Tremerell Robinson has been a Sherman Park resident since she was 9 years old. She said the neighborhood of her childhood was much different than present-day Sherman Park.
When Robinson and her family moved in, they became the first black family on the block. Robinson remembers feeling safe as a child and recalls that the neighborhood was generally clean and quiet.
"You could talk to your neighbors without them wondering if you had a negative agenda," said Robinson.
Robinson said she still loves her community, which is why she attended "Picturing Milwaukee: Sherman Park" Friday, hosted by the Buildings-Landscapes-Cultures field school at the University of Wisconsin-Milwaukee, founded by Associate Professor Arijit Sen.
The event, held at the Milwaukee City Hall Rotunda, celebrated the stories of residents collected as part of Sen’s Picturing Milwaukee project. University of Wisconsin-Milwaukee and University of Wisconsin-Madison students enrolled in architecture and art history doctoral programs conducted the research.
This year the project’s focus is on "environmental justice and grassroots actions in the Sherman Park, Washington Park, Martin Drive and Midtown areas," said Sen.
Sen and his students have researched the architectural and cultural history of Sherman Park by talking to residents and studying buildings, homes, parks and vacant areas.
"If you look around Sherman Park and Washington Park … you find out there is incredible bravery," said Sen. "When you are here, you learn … about safety, environmental practices, sustainability and stewardship."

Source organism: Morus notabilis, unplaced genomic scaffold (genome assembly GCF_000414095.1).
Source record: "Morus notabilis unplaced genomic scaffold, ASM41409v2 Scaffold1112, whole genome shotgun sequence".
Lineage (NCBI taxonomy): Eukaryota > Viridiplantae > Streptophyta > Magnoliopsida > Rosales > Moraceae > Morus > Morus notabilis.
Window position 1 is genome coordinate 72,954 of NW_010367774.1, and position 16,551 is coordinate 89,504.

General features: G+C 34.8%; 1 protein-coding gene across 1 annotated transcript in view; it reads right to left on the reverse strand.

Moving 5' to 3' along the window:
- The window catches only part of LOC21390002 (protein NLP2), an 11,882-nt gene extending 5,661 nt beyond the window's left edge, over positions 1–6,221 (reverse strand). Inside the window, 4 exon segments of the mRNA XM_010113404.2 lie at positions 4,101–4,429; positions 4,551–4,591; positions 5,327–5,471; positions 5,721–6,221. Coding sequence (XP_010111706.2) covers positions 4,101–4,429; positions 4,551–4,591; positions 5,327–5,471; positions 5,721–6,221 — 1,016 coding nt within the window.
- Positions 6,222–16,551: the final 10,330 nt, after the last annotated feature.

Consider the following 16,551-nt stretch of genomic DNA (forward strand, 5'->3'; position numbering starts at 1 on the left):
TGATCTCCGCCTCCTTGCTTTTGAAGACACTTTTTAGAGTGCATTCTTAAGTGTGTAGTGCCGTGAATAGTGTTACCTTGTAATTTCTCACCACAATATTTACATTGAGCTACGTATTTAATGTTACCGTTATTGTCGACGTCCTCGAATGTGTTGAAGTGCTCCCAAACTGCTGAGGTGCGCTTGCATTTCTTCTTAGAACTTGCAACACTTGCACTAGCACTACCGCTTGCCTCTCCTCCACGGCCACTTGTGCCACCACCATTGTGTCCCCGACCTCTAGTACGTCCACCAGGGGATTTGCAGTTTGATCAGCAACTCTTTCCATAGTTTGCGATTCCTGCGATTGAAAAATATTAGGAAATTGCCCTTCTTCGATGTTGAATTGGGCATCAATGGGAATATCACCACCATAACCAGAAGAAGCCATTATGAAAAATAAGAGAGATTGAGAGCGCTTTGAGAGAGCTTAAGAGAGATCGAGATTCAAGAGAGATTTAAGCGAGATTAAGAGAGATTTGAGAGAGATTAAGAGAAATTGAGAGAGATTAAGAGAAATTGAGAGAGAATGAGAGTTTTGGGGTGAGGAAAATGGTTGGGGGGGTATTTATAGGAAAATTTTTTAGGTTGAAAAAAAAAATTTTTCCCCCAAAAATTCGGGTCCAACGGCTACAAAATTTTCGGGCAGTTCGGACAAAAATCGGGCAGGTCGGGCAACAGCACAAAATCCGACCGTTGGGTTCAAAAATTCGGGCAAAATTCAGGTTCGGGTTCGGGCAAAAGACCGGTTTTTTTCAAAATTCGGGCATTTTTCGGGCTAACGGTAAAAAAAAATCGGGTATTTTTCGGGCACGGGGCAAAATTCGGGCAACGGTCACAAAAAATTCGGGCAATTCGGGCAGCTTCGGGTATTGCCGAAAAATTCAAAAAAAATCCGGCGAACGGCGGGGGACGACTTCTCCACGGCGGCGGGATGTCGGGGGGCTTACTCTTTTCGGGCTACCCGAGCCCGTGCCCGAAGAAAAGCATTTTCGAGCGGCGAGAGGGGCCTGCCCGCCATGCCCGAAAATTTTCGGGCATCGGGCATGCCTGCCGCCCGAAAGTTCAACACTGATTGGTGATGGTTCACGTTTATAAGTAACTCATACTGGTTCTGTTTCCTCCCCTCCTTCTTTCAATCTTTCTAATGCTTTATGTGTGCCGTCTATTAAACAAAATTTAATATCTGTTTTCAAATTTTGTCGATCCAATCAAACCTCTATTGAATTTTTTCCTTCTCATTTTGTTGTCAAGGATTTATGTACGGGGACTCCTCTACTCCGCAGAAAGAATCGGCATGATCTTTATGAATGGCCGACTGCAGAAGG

Sen was born and raised in India. He has lived in Milwaukee for 12 years and said this program has helped him "find a place I can call my own."
The field school partnered with Marquette University’s Future Milwaukee leadership program, a two-semester program in which teams of participants are paired with community members to work on a project in the Greater Milwaukee area. A team of four Future Milwaukee participants was assigned to Sen.
Josh Smith, a Future Milwaukee participant, said his team was interested in the asset maps Sen and his students have been creating for the past several years. The asset maps convey how people move around Sherman Park and where space is being utilized.
"All of this knowledge was disappearing from semester to semester, so we thought maybe this was something we could help out with … to give some history and make it easier for students to make a more immediate impact," said Smith.
Smith added that his team is trying to make a "crowd-sourced" asset map showing positive activities in the neighborhood by talking directly to community leaders and residents.
The event included a discussion panel comprising community leaders, professors and elected officials, including state Rep. David Bowen, a native of Sherman Park. "I’ve seen firsthand and I truly recognize that we have the chance to change the course of our neighborhoods," he said, referring to the field school project. He added that the field school project is important because it allows residents to become leaders by deciding what issues they want to address.
Bowen said as a legislator, he has seen state government prevent resources from reaching "great neighborhoods like Sherman Park."
An unusual aspect of the event was a performance by University of Wisconsin-Milwaukee dance students. The interpretive dance used oral histories of Sherman Park residents collected by Sen and his students to tell the neighborhood’s story. The dance was choreographed by Simone Ferro, a professor at University of Wisconsin-Milwaukee.
Robinson said she is happy to see the focus on Sherman Park. "I want neighbors to have pride in their community."